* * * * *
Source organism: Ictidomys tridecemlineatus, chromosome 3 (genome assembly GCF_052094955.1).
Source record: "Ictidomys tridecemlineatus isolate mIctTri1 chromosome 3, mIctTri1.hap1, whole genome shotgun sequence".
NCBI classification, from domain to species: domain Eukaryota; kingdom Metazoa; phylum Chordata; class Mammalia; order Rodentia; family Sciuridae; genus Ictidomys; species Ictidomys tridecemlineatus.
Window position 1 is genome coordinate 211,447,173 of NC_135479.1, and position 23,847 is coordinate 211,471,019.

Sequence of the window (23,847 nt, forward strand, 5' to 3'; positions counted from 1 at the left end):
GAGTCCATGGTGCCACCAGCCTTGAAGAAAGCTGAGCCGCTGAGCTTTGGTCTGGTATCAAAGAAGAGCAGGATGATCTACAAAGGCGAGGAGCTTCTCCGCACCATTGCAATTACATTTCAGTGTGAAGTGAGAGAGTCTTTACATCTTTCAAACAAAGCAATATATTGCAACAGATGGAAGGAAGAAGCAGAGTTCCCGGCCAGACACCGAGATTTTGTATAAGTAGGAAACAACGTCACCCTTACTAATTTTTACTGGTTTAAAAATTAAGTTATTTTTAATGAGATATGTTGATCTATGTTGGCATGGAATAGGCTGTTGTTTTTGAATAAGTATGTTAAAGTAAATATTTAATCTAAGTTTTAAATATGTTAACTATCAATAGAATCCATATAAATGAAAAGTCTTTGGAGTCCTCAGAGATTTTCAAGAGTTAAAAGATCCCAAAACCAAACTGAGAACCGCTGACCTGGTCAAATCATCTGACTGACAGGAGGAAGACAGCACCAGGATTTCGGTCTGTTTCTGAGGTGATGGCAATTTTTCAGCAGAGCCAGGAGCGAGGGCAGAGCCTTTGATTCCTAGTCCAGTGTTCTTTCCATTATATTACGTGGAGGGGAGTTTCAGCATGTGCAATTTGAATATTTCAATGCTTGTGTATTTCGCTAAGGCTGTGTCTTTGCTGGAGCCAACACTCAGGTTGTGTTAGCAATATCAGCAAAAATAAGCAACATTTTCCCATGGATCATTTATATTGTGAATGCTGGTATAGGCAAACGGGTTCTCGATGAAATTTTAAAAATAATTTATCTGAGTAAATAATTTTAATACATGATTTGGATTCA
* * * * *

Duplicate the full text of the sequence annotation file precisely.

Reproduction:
Source organism: Ictidomys tridecemlineatus, chromosome 3 (genome assembly GCF_052094955.1).
Source record: "Ictidomys tridecemlineatus isolate mIctTri1 chromosome 3, mIctTri1.hap1, whole genome shotgun sequence".
NCBI classification, from domain to species: domain Eukaryota; kingdom Metazoa; phylum Chordata; class Mammalia; order Rodentia; family Sciuridae; genus Ictidomys; species Ictidomys tridecemlineatus.
Window position 1 is genome coordinate 211,447,173 of NC_135479.1, and position 23,847 is coordinate 211,471,019.

Sequence of the window (23,847 nt, forward strand, 5' to 3'; positions counted from 1 at the left end):
GAGTCCATGGTGCCACCAGCCTTGAAGAAAGCTGAGCCGCTGAGCTTTGGTCTGGTATCAAAGAAGAGCAGGATGATCTACAAAGGCGAGGAGCTTCTCCGCACCATTGCAATTACATTTCAGTGTGAAGTGAGAGAGTCTTTACATCTTTCAAACAAAGCAATATATTGCAACAGATGGAAGGAAGAAGCAGAGTTCCCGGCCAGACACCGAGATTTTGTATAAGTAGGAAACAACGTCACCCTTACTAATTTTTACTGGTTTAAAAATTAAGTTATTTTTAATGAGATATGTTGATCTATGTTGGCATGGAATAGGCTGTTGTTTTTGAATAAGTATGTTAAAGTAAATATTTAATCTAAGTTTTAAATATGTTAACTATCAATAGAATCCATATAAATGAAAAGTCTTTGGAGTCCTCAGAGATTTTCAAGAGTTAAAAGATCCCAAAACCAAACTGAGAACCGCTGACCTGGTCAAATCATCTGACTGACAGGAGGAAGACAGCACCAGGATTTCGGTCTGTTTCTGAGGTGATGGCAATTTTTCAGCAGAGCCAGGAGCGAGGGCAGAGCCTTTGATTCCTAGTCCAGTGTTCTTTCCATTATATTACGTGGAGGGGAGTTTCAGCATGTGCAATTTGAATATTTCAATGCTTGTGTATTTCGCTAAGGCTGTGTCTTTGCTGGAGCCAACACTCAGGTTGTGTTAGCAATATCAGCAAAAATAAGCAACATTTTCCCATGGATCATTTATATTGTGAATGCTGGTATAGGCAAACGGGTTCTCGATGAAATTTTAAAAATAATTTATCTGAGTAAATAATTTTAATACATGATTTGGATTCA